“2) As per the centrally sponsored scheme of FTCs, the remaining number of Courts in the respective jurisdiction may be set up and operationalised on priority basis.
“3) To ensure the speedy disposal of cases and prevent creation of backlog, necessary instructions and support maybe given to the Courts concerned and a strict monitoring mechanism may be set up for the timebound disposal of cases by FTCs and FTSCs.
“4) Necessary compliances as mandated under PFMS may kindly be ensured for timely availing of the allocated GoI funds for FTSCs.”
In 2019, the Supreme Court in a suo motu petition had issued directions, stating that districts with more than 100 cases pending under the POCSO Act need to set up special courts that can deal specifically with these cases.
Increasing the number of courts as a recourse to deal with the mounting backlog has been a common practice. However, while large sums of money and attention are being devoted to creating additional posts, little is being done to identify and address the prevalent systemic issues. Without fully optimising the current mechanisms and resolving the problems, sanctioning more judges may not provide the intended results.
Fast-track courts have been around for a long time, with the first ones being established in 2000. Since then, much has been spoken and written about them. With all these years of experience and money spent, it is discomforting to see not only the decline of FTCs, but also systemic issues prevalent in states that have the courts.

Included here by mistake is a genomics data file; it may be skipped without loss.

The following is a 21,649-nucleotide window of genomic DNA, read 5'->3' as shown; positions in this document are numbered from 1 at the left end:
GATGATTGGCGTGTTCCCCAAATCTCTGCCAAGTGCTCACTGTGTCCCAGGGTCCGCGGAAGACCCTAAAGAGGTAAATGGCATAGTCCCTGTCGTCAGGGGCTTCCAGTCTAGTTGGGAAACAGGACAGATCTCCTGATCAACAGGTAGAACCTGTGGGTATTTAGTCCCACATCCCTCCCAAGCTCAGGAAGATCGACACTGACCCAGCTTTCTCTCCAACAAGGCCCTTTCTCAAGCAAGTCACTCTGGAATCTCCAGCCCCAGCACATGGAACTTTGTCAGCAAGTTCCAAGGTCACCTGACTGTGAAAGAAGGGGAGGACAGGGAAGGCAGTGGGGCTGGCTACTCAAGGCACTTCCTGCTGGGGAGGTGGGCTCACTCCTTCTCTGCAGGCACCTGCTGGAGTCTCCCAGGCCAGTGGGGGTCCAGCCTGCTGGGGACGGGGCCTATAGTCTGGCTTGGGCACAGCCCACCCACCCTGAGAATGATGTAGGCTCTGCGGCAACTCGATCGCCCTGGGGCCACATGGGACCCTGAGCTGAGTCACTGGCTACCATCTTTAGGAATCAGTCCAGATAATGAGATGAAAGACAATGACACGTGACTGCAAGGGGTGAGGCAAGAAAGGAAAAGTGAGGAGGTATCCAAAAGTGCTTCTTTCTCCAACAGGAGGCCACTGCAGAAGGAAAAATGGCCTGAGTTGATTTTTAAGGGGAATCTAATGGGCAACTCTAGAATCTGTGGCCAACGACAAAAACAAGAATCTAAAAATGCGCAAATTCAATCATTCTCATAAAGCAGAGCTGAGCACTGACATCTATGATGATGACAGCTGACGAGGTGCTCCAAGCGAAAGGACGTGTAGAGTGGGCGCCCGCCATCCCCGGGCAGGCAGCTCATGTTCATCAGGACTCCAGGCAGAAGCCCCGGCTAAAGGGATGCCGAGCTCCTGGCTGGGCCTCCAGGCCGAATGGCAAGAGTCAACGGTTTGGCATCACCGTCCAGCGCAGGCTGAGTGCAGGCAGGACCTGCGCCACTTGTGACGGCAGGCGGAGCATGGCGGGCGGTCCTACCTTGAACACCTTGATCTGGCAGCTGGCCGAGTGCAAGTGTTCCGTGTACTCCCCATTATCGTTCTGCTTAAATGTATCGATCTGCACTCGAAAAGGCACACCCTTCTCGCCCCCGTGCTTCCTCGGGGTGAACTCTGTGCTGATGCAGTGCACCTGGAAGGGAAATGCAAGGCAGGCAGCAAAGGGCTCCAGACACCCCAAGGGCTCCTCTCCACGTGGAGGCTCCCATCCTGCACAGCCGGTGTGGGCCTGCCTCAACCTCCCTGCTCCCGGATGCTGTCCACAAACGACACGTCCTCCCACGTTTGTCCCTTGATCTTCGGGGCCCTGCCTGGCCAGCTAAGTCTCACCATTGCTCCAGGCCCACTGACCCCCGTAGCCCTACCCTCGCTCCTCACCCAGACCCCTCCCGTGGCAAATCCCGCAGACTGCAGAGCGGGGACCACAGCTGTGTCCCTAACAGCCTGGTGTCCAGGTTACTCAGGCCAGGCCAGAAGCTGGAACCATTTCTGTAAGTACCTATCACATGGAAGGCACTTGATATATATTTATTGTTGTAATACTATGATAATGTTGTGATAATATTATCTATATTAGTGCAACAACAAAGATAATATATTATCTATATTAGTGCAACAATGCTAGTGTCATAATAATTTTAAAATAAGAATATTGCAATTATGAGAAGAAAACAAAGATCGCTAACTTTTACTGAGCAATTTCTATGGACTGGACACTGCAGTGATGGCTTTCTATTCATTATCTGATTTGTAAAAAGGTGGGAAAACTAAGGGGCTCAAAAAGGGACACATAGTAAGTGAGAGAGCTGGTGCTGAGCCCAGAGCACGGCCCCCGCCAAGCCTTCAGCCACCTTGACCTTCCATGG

In a survey of FTCs conducted by National Law University Delhi, it was observed that there was a huge variation in the kinds of cases handled by these courts across states. While certain states primarily allocated rape and sexual offence cases to them, other states allocated various other matters. Further, several FTCs lacked technological resources to conduct audio and video recordings of the victims and many of them did not have regular staff.
Hence, there are several other factors that have an impact on disposal of cases. Inadequate staff and IT infrastructure, delay in getting reports from understaffed forensic science laboratories, frivolous adjournments and over-listing of cases in the cause list are some of the variables. Identifying systemic issues and addressing the concerns is as important for timely disposal of cases as increasing the number of judges.
The final responsibility of making sure that the entire exercise results in a positive change vests with the states. For the FTCs to become successful, states will need to take stock of the issues at the ground level. Equal attention must be paid to both metropolitan and far-flung non-metropolitan areas. Critical issues such as inadequate court staff, improper physical and IT infrastructure and understaffed forensic labs, which affect the day-to-day functioning of the FTCs, must be comprehensively addressed.
The minister assured full support of the Department of Justice for the fulfillment of common goals for speedy justice delivery to all citizens.
—By Abhilash Kumar Singh and India Legal Bureau